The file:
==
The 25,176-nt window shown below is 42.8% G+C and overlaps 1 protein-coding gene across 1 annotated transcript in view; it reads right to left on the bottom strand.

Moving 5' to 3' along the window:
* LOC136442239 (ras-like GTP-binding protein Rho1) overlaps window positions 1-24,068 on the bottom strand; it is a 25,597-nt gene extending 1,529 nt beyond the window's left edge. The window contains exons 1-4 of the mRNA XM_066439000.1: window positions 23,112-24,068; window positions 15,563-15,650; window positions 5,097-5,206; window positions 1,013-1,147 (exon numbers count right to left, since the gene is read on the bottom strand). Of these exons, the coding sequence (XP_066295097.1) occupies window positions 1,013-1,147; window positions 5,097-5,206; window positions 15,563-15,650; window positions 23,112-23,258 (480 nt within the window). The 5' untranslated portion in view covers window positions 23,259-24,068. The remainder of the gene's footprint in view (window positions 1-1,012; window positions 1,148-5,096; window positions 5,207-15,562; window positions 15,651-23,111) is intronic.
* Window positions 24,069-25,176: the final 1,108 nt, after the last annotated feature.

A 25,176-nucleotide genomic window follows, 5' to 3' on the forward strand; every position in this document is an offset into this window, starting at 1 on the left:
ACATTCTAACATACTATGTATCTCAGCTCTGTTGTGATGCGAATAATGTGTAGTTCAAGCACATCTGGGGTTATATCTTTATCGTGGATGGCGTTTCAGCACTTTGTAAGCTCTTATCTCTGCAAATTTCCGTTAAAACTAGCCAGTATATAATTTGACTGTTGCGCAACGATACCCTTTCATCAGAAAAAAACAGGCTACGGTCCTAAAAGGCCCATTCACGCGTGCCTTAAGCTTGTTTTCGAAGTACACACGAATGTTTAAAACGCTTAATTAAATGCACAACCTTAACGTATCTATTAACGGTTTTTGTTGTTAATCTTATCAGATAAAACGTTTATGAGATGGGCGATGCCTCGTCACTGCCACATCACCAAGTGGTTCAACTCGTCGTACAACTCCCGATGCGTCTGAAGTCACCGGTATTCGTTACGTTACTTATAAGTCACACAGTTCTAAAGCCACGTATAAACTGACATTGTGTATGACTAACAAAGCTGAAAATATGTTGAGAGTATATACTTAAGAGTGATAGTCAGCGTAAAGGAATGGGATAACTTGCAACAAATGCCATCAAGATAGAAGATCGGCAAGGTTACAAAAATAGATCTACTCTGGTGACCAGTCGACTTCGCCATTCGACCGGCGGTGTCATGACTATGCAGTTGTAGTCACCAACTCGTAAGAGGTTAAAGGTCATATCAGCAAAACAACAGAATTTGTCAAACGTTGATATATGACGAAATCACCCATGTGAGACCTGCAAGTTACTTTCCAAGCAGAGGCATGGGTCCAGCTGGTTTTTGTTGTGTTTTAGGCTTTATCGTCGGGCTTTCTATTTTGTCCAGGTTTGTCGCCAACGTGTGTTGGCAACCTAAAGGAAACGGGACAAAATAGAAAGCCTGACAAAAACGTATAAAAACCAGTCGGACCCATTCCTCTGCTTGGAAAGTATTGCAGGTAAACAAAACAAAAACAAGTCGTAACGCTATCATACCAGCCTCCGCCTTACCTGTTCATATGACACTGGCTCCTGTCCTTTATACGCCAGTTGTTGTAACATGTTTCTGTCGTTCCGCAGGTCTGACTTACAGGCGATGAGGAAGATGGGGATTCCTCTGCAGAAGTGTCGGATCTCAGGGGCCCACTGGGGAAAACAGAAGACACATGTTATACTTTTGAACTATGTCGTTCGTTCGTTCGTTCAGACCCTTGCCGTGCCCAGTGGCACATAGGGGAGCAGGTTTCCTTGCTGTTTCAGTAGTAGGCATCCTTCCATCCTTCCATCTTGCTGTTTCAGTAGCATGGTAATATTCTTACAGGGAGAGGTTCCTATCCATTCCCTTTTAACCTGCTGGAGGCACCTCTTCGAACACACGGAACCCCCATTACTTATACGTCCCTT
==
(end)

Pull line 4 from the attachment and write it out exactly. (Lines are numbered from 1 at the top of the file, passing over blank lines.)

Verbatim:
* Window positions 24,069-25,176: the final 1,108 nt, after the last annotated feature.